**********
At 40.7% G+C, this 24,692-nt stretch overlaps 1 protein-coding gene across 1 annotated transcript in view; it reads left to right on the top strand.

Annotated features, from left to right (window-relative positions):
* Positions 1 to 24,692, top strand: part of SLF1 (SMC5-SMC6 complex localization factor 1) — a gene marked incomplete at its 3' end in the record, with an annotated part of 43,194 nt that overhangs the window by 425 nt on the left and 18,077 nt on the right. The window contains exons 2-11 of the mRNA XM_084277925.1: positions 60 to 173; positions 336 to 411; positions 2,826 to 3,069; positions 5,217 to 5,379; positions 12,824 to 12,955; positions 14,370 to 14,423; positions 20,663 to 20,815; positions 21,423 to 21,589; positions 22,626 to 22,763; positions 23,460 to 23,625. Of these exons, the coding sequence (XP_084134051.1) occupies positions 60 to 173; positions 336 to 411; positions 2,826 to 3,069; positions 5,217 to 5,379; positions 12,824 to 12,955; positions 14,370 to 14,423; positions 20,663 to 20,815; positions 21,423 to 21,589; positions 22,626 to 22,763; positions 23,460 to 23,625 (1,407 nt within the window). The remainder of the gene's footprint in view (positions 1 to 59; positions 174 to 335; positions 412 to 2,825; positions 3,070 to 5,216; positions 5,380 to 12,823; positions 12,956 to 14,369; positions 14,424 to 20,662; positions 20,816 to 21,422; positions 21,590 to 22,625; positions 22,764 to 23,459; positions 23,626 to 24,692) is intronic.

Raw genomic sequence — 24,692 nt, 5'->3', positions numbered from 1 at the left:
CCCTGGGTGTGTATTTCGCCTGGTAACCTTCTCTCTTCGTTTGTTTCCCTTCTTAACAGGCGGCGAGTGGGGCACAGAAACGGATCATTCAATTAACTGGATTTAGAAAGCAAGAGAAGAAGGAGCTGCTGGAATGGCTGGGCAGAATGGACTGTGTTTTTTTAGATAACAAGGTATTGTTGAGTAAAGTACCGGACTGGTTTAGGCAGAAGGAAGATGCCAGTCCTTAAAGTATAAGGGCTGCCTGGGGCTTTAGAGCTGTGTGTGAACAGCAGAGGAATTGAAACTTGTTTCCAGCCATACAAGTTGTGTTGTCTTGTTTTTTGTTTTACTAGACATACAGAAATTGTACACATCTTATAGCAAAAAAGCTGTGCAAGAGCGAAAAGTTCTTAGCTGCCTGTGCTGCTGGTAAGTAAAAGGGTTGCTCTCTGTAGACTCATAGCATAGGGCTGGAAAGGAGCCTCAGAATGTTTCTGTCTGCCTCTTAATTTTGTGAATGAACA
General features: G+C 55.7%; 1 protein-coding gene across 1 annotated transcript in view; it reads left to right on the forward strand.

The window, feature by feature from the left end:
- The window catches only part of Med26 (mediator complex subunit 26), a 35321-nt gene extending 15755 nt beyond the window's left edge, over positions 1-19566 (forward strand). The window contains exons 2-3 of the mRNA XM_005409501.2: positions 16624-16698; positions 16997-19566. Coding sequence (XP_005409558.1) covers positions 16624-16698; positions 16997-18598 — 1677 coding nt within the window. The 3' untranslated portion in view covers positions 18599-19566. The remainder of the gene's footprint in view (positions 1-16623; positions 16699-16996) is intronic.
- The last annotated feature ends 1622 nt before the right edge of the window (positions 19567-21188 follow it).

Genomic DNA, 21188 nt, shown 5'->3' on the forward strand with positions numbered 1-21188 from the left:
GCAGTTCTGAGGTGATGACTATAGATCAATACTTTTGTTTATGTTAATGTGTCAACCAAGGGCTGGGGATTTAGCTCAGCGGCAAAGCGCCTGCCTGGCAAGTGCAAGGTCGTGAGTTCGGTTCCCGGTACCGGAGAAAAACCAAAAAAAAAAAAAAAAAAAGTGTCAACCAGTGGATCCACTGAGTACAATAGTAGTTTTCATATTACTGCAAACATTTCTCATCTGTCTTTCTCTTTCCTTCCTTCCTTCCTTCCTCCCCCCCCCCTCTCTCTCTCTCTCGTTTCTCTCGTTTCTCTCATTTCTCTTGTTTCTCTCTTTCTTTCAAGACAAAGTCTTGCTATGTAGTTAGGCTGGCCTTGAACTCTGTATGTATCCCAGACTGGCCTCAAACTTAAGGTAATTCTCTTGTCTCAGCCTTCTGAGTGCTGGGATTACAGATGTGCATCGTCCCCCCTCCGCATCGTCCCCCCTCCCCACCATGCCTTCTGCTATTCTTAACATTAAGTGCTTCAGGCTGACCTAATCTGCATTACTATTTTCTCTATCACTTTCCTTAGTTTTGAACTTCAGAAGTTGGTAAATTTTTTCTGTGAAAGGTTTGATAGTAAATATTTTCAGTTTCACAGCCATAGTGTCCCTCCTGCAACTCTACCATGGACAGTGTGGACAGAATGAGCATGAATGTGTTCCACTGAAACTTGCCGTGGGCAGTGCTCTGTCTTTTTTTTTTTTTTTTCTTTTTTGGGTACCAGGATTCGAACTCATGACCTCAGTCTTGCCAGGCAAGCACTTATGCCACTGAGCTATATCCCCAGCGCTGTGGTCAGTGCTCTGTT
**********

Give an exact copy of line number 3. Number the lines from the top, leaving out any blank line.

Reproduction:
* Positions 1 to 24,692, top strand: part of SLF1 (SMC5-SMC6 complex localization factor 1) — a gene marked incomplete at its 3' end in the record, with an annotated part of 43,194 nt that overhangs the window by 425 nt on the left and 18,077 nt on the right. The window contains exons 2-11 of the mRNA XM_084277925.1: positions 60 to 173; positions 336 to 411; positions 2,826 to 3,069; positions 5,217 to 5,379; positions 12,824 to 12,955; positions 14,370 to 14,423; positions 20,663 to 20,815; positions 21,423 to 21,589; positions 22,626 to 22,763; positions 23,460 to 23,625. Of these exons, the coding sequence (XP_084134051.1) occupies positions 60 to 173; positions 336 to 411; positions 2,826 to 3,069; positions 5,217 to 5,379; positions 12,824 to 12,955; positions 14,370 to 14,423; positions 20,663 to 20,815; positions 21,423 to 21,589; positions 22,626 to 22,763; positions 23,460 to 23,625 (1,407 nt within the window). The remainder of the gene's footprint in view (positions 1 to 59; positions 174 to 335; positions 412 to 2,825; positions 3,070 to 5,216; positions 5,380 to 12,823; positions 12,956 to 14,369; positions 14,424 to 20,662; positions 20,816 to 21,422; positions 21,590 to 22,625; positions 22,764 to 23,459; positions 23,626 to 24,692) is intronic.